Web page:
Last month a large group of artists, critics, scholars, and organizers signed an open-letter in solidarity with the Palestinian Struggle. In its first paragraph it states:
“We feel it is urgent to highlight the connections between the ongoing violence of Israel against the Palestinian people and a leading institution of the art system, namely the Museum of Modern Art (MoMA).” (The letter can be read in its entirety at Social Text Online)
Why now? Here are two reasons: many signees already support the BDS initiative and all found it necessary to echo their support of recent grassroots protests in front of MoMA. First, many of the signees have been committed to BDS initiatives that benefit from open-letters like this one. Since 2005 the Boycott, Divestment, Sanctions (BDS) movement “works to end international support for Israel’s oppression of Palestinians and pressure Israel to comply with international law.” Secondly, the letter affirms each signee’s solidarity with the peaceful protests earlier in May that called for MoMA and the art establishment at large to align with Palestine’s liberation– for “All eyes to be on Palestine”– one of the many phrases circulating at the protests.
The open letter articulately expresses what a few of the speakers at the peaceful protests brought to the attention of many: key MoMA trustees, Larry Fink and Leon Black both invest in art and systematic military violence directed at Palestine. Fink’s company BlackRock invests in Lockheed Martin, which has assisted in weaponizing the Israeli army since 1971. And Leon Black’s private equity company, Apollo Global Management, invests in General Electric, who also supplies the Israel army with an array of military equipment. The letter goes into much more detail on other points of Israel support from the trustees, but we want to highlight the signees doing the important work of speaking out against institutions like the MoMA who refuse to challenge their own trustees.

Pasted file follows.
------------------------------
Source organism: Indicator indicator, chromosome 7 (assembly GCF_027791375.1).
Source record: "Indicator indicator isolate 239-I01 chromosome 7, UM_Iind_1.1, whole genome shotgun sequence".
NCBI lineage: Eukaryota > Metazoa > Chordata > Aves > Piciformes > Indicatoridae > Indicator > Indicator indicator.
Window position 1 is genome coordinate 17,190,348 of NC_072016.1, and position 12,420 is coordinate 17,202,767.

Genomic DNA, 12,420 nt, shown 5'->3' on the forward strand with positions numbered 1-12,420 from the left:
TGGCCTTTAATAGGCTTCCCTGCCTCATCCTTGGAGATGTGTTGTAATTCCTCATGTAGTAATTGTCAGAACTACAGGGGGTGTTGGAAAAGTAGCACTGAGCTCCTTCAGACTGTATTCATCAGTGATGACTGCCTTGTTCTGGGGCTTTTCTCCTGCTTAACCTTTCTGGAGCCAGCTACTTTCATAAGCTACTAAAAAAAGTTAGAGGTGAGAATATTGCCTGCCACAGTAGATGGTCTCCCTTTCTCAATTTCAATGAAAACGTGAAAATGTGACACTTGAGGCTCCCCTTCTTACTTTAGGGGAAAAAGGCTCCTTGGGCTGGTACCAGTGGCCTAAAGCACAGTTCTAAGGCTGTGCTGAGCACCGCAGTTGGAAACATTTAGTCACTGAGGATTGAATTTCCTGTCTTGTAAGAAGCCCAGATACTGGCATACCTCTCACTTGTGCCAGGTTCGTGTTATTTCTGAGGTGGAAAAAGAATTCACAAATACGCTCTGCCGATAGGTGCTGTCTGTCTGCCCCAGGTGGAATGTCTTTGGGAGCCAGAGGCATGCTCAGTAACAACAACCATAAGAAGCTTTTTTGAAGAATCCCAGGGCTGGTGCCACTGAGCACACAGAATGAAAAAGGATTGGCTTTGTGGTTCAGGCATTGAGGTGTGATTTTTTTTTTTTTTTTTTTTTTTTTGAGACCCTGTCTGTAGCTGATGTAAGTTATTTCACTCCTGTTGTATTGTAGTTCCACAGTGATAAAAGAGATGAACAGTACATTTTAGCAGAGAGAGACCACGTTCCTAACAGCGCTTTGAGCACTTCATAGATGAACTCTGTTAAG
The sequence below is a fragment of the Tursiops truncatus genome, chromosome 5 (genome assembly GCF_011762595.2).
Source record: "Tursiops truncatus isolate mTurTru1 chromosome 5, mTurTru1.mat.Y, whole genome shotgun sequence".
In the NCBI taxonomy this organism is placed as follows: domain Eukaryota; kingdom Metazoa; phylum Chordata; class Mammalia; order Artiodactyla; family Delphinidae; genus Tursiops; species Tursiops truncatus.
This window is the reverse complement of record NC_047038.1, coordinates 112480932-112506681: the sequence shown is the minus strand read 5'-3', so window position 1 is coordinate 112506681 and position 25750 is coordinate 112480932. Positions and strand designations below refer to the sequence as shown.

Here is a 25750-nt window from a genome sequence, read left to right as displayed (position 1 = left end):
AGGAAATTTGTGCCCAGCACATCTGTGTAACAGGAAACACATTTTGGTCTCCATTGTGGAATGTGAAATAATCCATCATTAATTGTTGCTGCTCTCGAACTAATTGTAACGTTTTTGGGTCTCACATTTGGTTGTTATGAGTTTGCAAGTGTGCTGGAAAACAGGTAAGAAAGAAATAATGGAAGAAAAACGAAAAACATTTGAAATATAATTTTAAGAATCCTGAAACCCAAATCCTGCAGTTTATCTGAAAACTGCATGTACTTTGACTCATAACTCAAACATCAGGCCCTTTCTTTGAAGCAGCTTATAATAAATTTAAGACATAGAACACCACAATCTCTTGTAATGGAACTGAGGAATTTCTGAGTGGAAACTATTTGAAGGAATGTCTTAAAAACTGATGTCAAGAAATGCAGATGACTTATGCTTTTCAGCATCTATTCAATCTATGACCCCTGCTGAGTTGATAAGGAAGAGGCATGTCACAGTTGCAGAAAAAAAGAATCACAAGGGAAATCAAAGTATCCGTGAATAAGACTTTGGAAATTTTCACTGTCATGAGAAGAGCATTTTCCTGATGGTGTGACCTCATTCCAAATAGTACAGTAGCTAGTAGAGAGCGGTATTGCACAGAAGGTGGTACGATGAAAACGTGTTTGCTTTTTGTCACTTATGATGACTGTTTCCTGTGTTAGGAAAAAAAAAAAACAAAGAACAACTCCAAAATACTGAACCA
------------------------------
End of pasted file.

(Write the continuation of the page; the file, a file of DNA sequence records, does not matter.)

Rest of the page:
Below are three individuals who work to see a free Palestine. Their activism and art uniquely bring others to consider the current situation. We have chosen three names from the list of over 200. Honest coverage of the Palestine and Israel conflict will not come from any major media outlet. So, following the individuals who signed the letter, and specifically the following three individuals, will keep us honest when considering how to not only learn about the conflict, but to also consider how we can become active supporters of the #freePalestine movement.
Angela Davis is one of the more well-known signees. She continues on her long life journey as an activist and educator for Black Liberation in the United States and beyond. She is a key source when it comes to discussing the intersections of Black Liberation and Palestinian Liberation. Her readings and videos online are equally beneficial for those unfamiliar with the struggle in Palestine. She proves that the Palestine situation is not an exotic and distant reality, but rather intertwined with politics and social movements in the Western world as well. A recent collection of her essays, speeches and interviews has been published by Haymarket books.
YAZAN KHALILI lives and works as a visual artist and cultural activist in and out of Ramallah, Palestine. Born in Syria, his work disassembles historically constructed landscapes. The image below is of Al-Amari Refugee Camp, located within and around Ramallah City. Khalili embellishes the photograph with color, inviting the spectator to reconsider what it is they are really looking at. What do you see?
Jumana Manna is a multidisciplinary artist who instigates those who engage her work to consider the body, national identity, and historical narratives. She works with film and sculptures. Much of her work seeks to preserve culture in Palestine and surrounding regions, touching on the biodiversity of the region and traditional music like in her film “A Magical Substance Flows Into Me”.
Written by Paul Holzman